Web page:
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Benson J. Lossing, Pictorial Field Book of the Civil War. Volume 3., Chapter 5: the Chattanooga campaign.--movements of Sherman's and Burnside's forces. (search)
oint of departure for the grander movements the next day. In the mean time Colonel Loring, with a brigade of Thomas's cavalry, had been raiding on Bragg's communications with East Tennessee, along the line of the railway between Chattanooga and Cleveland. He burned Tyner's Station, and, pushing on to Cleveland, captured two hundred Confederates, with one hundred wagons, and destroyed the railway station there, a gun-cap factory, and a large amount of stores, gathered for the supply of Longstres command, who, on the previous evening, had struck a rear-guard under General Gist, and captured three of his guns and some prisoners. There Sherman halted, and sent Howard to destroy a large section of the railway which connected Dalton with Cleveland, and thus severed the communication between Bragg and Burnside. Hooker, meanwhile, had pushed on to Ringgold, Nov. 27, 1868. Osterhaus in advance, Geary following, and Cruft in the rear, and finding at every step evidences of Bragg's precip
Benson J. Lossing, Pictorial Field Book of the Civil War. Volume 3., Chapter 10: the last invasion of Missouri.--events in East Tennessee.--preparations for the advance of the Army of the Potomac. (search)
laces of conflict between Sherman and Johnston on our way to Atlanta from Chattanooga, we now journeyed back without halting until we reached Cleveland, the place of junction of the railways leading into the valley from Chattanooga and Dalton. There, at a little cottage-like inn, embowered in trees, and then sweetly perfumed by its garden of roses, we spent a night and part of a day, a portion of the time with Dr. Hunt, one of the stanch Unionists and patient sufferers of East Tennessee. Cleveland was a pleasant little village before the war, situated in the midst of a beautiful region, but now it was scarred and disfigured by the ravages of the demon of Discord. Troops of both parties had trampled upon all its pleasant places. Nearly seventy thousand were there at one time. On eminences around it were earth-works for cannon and the shelter of troops; and upon a ridge overlooking the railway station was the fine brick mansion of Mr. Raht, which General Howard used as Headquarters
Benson J. Lossing, Pictorial Field Book of the Civil War. Volume 3., Chapter 14: Sherman's campaign in Georgia. (search)
tion of two days in and about Atlanta, visiting places of chief interest connected with the siege, accompanied by Lieutenant Holsenpiller, the post commander, and two other officers. Then we went down to Jonesboroa, twenty-one miles south of Atlanta, on the Macon road. It was a little village of seven hundred inhabitants when the war began. It, like others in the track of the armies, was nearly ruined. The Courthouse, and almost twenty other buildings, were destroyed. An intelligent young man, who was a Confederate soldier in the battle there between Howard and Hardee, See page 393. accompanied us to places of interest connected with that struggle, and at about noon we returned to the village and took the cars for Atlanta. We went out to Marietta that night and lodged, and on the following morning we journeyed by railway from that town to Cleveland, in East Tennessee, on our way to Richmond, in Virginia, by way of Knoxville. See page 284. Tail-piece — Tank at Jonesbor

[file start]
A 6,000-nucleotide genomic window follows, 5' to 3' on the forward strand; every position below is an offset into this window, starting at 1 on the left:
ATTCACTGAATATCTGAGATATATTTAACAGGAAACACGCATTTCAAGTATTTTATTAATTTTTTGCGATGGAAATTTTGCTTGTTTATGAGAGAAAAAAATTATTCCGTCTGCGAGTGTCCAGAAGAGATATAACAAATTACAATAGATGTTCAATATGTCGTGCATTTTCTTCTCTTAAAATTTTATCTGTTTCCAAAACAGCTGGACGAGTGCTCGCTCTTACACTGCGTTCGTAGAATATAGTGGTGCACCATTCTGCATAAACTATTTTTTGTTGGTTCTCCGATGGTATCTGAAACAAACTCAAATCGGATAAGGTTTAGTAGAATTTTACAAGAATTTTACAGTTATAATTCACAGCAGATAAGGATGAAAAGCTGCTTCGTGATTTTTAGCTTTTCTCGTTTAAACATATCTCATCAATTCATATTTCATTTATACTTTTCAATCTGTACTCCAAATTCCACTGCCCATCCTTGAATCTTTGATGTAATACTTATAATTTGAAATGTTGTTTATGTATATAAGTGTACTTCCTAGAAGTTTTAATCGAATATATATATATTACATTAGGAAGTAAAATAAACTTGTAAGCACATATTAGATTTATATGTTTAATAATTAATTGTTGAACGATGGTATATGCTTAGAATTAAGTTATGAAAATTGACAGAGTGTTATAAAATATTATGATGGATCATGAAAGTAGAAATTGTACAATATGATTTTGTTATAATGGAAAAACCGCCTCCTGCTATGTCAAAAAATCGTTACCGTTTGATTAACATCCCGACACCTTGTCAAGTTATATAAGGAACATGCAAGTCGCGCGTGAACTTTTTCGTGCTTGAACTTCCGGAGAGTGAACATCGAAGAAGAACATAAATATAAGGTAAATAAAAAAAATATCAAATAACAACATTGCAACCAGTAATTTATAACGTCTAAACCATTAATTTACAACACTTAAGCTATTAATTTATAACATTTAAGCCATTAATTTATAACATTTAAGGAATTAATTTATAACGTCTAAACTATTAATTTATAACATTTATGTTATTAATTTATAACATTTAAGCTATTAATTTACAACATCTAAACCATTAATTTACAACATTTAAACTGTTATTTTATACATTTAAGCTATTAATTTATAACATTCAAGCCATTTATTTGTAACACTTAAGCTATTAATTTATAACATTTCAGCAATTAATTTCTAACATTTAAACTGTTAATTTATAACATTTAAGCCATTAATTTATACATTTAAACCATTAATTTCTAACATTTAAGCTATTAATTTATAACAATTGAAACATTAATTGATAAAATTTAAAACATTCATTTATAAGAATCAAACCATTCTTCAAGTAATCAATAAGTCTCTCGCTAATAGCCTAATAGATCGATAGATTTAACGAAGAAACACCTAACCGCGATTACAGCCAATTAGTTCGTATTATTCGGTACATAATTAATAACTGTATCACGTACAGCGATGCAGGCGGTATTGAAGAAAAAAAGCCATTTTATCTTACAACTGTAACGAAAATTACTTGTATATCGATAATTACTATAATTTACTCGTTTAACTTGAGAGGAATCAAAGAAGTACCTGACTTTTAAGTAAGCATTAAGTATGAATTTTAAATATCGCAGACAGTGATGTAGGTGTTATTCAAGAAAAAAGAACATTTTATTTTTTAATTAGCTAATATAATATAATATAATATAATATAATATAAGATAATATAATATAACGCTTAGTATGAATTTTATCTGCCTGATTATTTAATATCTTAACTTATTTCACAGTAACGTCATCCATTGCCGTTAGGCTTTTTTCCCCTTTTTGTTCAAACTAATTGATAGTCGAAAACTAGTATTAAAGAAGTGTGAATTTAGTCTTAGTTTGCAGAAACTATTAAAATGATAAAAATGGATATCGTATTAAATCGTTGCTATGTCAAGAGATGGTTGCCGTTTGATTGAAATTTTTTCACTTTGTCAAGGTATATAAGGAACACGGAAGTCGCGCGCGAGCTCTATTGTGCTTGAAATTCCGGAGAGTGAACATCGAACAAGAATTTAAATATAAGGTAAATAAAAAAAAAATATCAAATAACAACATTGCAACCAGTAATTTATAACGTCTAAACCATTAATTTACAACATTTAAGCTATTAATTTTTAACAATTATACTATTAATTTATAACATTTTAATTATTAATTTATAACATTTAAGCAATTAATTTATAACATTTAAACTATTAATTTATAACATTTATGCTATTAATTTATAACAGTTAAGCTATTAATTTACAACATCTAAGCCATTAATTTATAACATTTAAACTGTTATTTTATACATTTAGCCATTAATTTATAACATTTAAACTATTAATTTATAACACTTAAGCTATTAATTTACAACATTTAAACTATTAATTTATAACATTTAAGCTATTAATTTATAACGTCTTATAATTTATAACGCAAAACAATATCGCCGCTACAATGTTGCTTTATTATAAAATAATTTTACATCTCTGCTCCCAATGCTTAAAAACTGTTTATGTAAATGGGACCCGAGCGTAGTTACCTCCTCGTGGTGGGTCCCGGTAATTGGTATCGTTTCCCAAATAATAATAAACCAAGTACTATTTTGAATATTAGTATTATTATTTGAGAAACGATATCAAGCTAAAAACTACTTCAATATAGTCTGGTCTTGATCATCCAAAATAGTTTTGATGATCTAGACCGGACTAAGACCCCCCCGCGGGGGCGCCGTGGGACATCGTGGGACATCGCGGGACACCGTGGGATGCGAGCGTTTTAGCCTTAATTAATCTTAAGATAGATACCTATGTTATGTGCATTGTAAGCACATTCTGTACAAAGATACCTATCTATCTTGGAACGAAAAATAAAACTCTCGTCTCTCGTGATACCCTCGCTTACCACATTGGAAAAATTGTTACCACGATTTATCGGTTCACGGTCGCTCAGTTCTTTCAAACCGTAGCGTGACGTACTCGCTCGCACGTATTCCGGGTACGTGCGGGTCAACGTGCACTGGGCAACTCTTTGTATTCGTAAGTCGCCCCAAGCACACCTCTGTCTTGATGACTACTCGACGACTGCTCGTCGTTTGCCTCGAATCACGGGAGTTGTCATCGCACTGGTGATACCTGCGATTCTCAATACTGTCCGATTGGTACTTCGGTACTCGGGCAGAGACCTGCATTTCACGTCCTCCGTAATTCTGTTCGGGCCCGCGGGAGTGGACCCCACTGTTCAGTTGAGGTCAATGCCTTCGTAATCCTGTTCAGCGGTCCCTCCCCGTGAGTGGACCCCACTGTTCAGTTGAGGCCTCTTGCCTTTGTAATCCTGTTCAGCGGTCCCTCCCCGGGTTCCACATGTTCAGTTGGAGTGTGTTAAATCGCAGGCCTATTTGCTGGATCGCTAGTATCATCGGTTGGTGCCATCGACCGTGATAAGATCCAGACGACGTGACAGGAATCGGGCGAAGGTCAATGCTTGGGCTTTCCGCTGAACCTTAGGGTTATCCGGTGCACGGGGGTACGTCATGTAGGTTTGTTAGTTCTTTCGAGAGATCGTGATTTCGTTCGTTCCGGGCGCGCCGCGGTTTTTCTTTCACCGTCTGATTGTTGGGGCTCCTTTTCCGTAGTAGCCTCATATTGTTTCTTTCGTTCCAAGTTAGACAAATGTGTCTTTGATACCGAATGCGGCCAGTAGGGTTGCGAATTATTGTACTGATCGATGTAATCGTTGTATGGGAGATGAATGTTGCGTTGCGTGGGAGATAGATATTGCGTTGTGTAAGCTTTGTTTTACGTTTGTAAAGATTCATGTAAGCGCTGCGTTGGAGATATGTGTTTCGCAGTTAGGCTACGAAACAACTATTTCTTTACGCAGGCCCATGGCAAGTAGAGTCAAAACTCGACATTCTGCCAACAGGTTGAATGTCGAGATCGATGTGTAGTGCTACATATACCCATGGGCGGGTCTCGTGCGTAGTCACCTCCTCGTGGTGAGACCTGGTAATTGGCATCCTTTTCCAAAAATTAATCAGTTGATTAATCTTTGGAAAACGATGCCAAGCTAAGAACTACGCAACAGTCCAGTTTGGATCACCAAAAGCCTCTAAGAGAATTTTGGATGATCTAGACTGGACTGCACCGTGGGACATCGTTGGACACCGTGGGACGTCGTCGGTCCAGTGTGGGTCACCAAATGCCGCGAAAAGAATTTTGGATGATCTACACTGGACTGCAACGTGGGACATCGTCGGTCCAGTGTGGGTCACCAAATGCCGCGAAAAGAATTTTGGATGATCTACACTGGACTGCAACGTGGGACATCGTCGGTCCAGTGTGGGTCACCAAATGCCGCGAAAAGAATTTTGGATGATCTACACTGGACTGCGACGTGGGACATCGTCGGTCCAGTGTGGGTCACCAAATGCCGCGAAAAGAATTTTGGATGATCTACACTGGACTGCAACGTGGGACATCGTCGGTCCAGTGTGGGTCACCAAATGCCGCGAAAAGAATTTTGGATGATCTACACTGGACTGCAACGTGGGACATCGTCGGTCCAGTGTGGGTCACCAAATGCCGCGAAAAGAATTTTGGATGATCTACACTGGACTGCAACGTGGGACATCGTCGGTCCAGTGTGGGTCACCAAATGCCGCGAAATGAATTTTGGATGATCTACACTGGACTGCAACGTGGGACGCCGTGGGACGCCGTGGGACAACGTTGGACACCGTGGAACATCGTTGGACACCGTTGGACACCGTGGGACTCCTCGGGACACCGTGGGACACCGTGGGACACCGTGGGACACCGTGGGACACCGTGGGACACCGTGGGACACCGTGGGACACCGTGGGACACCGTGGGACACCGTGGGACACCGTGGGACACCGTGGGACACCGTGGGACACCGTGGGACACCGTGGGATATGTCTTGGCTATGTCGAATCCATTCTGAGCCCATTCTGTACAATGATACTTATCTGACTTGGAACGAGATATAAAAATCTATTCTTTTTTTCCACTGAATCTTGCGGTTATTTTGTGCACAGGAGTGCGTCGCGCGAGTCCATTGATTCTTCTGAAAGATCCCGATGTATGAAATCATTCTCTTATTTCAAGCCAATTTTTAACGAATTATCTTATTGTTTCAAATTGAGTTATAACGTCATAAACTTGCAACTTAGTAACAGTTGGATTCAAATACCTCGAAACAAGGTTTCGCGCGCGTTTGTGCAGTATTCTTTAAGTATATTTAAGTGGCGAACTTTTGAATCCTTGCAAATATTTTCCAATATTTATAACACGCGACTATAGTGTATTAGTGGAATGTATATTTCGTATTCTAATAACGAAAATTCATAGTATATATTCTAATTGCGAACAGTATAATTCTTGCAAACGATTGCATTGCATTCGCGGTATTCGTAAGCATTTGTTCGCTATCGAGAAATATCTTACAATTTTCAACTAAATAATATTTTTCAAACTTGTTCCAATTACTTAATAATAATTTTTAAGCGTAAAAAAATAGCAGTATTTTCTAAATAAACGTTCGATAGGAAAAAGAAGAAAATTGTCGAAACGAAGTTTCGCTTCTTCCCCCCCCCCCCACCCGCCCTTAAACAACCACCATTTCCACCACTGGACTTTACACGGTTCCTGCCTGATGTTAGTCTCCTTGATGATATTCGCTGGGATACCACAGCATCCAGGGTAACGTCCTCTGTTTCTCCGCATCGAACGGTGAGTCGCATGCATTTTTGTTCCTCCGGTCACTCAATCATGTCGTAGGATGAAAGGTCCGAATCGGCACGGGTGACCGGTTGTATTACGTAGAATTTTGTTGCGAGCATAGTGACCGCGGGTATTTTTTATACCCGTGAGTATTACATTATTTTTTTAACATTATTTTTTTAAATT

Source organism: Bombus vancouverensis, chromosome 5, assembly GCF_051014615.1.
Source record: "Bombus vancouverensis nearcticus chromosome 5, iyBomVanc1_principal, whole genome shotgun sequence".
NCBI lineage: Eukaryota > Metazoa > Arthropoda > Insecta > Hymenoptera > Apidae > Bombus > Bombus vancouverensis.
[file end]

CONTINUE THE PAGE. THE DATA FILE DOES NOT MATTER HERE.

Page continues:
Benson J. Lossing, Pictorial Field Book of the Civil War. Volume 3., Chapter 22: prisoners.-benevolent operations during the War.--readjustment of National affairs.--conclusion. (search)
ssion appealed to the people, and the met by a most liberal response. Supplies and money flowed in in sufficient volume to meet all its demands. All over the country, men, women, and children, singly and collectively, were working for it and contributing. to it. Fairs were held in. large cities, which turned immense sums of money into its treasury. Fairs for the benefit of soldiers and their families were held in Lowell, Chicago twice, Boston, Rochester, Cincinnati, Brooklyn, Albany, Cleveland, Poughkeepsie, New York, Pittsburg, Philadelphia, Dubuque, St. Paul, St. Louis, and Baltimore, in the order here named. In a single fair, in the city of New York, the net receipts, over the expenses, were $1,181,500. In other places the receipts were in equal proportion to the population. In the little city of Poughkeepsie, on the Hudson, whose population was then about 16.000, the net profits of the fair were over $16,000. Branches were established; agents were employed; corps of nurses
unfortunate expedition to, 2.109. Christian Commission, organization of, 1.575; origin and history of, 3.610. Cincinnati, Democratic convention at in 1856, 1.21; loyal spirit of the people of. 1.351. Cincinnati Platform, 1.21. City Point, occupation of by Gen. Butler, 3.318. Clark, Daniel, resolutions of, in the Senate, 1.221. Clark, John B., expulsion of from Congress, 1.573. Clarkesville, capture of by Commodore Foote, 2.233. Clergy, Northern, appeal of, 1.75. Cleveland, convention at in 1864, 3.444. Cliffe, Mrs. V. C., patriotic services of, 3.423. Clingman, Senator, treasonable speech of, 1.78; rebuked by J. J. Crittenden, 1. 79; reply of Hale to, 1.79. Clouterville, battle near, 3.266. Cobb, Howell, inflammatory address of, 1.44; remarks on the character of (note), 2.471. Cochrane, John, amendment to the Constitution proposed by, 1.87. Coddington, D. S., speech of in New York, 1.357. Coercion, opinion of Attorney-General Black in r